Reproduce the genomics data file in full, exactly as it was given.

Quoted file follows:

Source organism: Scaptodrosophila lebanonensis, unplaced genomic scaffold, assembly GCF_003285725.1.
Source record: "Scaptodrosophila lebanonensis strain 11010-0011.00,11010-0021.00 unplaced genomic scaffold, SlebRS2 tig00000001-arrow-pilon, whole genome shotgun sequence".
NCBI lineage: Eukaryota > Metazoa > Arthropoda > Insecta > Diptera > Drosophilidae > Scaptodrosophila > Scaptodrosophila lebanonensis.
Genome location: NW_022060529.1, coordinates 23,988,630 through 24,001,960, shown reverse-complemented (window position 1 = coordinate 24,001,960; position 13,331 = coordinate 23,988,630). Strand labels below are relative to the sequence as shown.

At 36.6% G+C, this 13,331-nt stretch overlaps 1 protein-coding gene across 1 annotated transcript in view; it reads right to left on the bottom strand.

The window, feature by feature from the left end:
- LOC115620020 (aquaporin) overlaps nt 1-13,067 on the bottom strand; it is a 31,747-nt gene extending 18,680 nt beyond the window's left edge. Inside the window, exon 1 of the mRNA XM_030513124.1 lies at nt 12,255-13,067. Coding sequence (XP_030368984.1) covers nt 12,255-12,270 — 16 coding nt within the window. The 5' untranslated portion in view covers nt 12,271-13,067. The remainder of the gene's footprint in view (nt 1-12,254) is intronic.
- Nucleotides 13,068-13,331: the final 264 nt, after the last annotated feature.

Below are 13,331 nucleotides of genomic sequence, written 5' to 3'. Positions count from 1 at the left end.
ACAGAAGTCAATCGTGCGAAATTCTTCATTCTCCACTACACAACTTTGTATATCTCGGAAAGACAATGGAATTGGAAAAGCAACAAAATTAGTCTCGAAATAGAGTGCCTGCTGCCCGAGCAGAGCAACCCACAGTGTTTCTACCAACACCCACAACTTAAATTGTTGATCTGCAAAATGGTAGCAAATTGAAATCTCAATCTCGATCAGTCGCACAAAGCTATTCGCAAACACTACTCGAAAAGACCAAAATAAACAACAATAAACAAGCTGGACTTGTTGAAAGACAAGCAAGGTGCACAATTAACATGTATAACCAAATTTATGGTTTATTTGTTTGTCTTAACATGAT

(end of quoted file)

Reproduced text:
Source organism: Scaptodrosophila lebanonensis, unplaced genomic scaffold, assembly GCF_003285725.1.
Source record: "Scaptodrosophila lebanonensis strain 11010-0011.00,11010-0021.00 unplaced genomic scaffold, SlebRS2 tig00000001-arrow-pilon, whole genome shotgun sequence".
NCBI lineage: Eukaryota > Metazoa > Arthropoda > Insecta > Diptera > Drosophilidae > Scaptodrosophila > Scaptodrosophila lebanonensis.
Genome location: NW_022060529.1, coordinates 23,988,630 through 24,001,960, shown reverse-complemented (window position 1 = coordinate 24,001,960; position 13,331 = coordinate 23,988,630). Strand labels below are relative to the sequence as shown.

At 36.6% G+C, this 13,331-nt stretch overlaps 1 protein-coding gene across 1 annotated transcript in view; it reads right to left on the bottom strand.

The window, feature by feature from the left end:
- LOC115620020 (aquaporin) overlaps nt 1-13,067 on the bottom strand; it is a 31,747-nt gene extending 18,680 nt beyond the window's left edge. Inside the window, exon 1 of the mRNA XM_030513124.1 lies at nt 12,255-13,067. Coding sequence (XP_030368984.1) covers nt 12,255-12,270 — 16 coding nt within the window. The 5' untranslated portion in view covers nt 12,271-13,067. The remainder of the gene's footprint in view (nt 1-12,254) is intronic.
- Nucleotides 13,068-13,331: the final 264 nt, after the last annotated feature.

Below are 13,331 nucleotides of genomic sequence, written 5' to 3'. Positions count from 1 at the left end.
ACAGAAGTCAATCGTGCGAAATTCTTCATTCTCCACTACACAACTTTGTATATCTCGGAAAGACAATGGAATTGGAAAAGCAACAAAATTAGTCTCGAAATAGAGTGCCTGCTGCCCGAGCAGAGCAACCCACAGTGTTTCTACCAACACCCACAACTTAAATTGTTGATCTGCAAAATGGTAGCAAATTGAAATCTCAATCTCGATCAGTCGCACAAAGCTATTCGCAAACACTACTCGAAAAGACCAAAATAAACAACAATAAACAAGCTGGACTTGTTGAAAGACAAGCAAGGTGCACAATTAACATGTATAACCAAATTTATGGTTTATTTGTTTGTCTTAACATGAT